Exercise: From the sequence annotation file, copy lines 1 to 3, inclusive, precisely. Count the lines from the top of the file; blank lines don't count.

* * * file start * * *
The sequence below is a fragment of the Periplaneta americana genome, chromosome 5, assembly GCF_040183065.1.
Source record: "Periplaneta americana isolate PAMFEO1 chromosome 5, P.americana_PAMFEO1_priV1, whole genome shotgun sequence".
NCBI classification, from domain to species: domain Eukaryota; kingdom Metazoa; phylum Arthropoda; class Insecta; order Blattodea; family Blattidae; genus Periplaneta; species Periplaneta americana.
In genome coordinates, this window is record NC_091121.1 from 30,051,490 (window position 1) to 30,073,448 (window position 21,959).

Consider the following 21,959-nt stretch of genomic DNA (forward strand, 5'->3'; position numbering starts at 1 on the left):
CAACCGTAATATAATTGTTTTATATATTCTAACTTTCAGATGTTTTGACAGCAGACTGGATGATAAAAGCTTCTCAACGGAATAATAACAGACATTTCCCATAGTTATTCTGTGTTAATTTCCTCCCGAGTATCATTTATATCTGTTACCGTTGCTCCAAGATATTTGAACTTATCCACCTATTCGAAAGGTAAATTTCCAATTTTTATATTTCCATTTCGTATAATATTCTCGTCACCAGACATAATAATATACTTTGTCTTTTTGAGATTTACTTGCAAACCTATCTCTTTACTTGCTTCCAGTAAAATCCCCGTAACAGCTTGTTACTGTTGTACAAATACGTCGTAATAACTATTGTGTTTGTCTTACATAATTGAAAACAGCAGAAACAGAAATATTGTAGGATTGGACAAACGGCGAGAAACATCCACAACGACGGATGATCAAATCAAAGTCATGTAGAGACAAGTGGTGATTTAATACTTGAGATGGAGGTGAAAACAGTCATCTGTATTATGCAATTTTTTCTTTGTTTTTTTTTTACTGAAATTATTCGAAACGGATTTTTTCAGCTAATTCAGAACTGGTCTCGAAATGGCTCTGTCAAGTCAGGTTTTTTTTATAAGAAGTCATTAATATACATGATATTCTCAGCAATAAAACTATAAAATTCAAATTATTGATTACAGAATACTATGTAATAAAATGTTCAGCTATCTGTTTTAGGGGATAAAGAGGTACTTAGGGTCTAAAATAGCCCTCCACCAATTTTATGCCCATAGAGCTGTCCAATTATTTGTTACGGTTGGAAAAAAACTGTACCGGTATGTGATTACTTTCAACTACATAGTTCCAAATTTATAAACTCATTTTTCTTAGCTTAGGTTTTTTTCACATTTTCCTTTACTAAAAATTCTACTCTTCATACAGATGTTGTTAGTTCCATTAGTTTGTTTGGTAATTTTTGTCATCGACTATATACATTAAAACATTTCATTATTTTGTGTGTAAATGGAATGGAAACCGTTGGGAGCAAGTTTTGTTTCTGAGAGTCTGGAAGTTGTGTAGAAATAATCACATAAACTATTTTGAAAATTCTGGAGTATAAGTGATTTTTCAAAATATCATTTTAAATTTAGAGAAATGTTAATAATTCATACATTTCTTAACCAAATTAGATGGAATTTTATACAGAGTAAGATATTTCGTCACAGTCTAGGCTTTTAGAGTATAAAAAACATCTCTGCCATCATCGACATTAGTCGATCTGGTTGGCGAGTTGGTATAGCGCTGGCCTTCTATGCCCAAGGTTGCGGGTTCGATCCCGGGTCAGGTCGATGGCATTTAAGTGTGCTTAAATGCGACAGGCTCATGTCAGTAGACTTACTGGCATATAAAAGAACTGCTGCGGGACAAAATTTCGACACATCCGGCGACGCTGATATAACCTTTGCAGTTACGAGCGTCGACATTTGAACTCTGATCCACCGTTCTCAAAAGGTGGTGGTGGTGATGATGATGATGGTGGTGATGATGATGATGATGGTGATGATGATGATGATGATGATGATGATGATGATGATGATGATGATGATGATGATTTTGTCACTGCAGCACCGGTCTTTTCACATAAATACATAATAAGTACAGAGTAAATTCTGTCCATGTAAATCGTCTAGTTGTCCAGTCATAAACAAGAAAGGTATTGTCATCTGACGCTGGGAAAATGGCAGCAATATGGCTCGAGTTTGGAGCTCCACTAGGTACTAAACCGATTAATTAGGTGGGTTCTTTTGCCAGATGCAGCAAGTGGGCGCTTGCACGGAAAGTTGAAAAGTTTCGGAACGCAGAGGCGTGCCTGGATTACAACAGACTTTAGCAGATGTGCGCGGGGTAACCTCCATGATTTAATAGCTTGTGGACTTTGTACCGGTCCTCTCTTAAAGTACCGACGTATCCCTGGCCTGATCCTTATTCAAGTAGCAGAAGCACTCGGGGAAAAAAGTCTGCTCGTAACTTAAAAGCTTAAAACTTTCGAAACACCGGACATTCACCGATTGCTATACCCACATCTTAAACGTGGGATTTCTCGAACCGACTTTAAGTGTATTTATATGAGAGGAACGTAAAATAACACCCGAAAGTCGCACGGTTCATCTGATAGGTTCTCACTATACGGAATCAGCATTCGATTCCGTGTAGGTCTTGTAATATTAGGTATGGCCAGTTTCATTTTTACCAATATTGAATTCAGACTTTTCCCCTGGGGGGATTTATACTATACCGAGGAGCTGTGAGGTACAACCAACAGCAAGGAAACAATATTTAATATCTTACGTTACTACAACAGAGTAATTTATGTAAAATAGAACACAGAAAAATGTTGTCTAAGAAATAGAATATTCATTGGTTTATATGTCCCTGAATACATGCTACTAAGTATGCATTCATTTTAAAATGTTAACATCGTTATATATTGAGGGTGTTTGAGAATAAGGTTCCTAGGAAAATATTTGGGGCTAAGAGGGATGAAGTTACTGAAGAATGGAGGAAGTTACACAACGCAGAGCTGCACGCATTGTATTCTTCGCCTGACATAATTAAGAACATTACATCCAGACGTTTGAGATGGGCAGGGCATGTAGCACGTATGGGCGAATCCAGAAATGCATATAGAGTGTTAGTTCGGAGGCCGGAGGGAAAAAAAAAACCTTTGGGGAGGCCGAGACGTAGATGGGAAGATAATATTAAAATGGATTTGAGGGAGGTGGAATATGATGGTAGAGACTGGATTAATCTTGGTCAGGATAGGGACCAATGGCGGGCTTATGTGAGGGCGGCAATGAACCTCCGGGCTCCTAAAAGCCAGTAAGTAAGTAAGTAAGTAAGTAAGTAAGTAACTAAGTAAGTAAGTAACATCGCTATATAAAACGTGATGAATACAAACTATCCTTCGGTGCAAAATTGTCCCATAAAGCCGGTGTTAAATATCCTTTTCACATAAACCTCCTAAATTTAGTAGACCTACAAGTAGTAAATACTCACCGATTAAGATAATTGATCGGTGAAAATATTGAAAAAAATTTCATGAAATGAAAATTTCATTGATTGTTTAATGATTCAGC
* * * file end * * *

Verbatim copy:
The sequence below is a fragment of the Periplaneta americana genome, chromosome 5, assembly GCF_040183065.1.
Source record: "Periplaneta americana isolate PAMFEO1 chromosome 5, P.americana_PAMFEO1_priV1, whole genome shotgun sequence".
NCBI classification, from domain to species: domain Eukaryota; kingdom Metazoa; phylum Arthropoda; class Insecta; order Blattodea; family Blattidae; genus Periplaneta; species Periplaneta americana.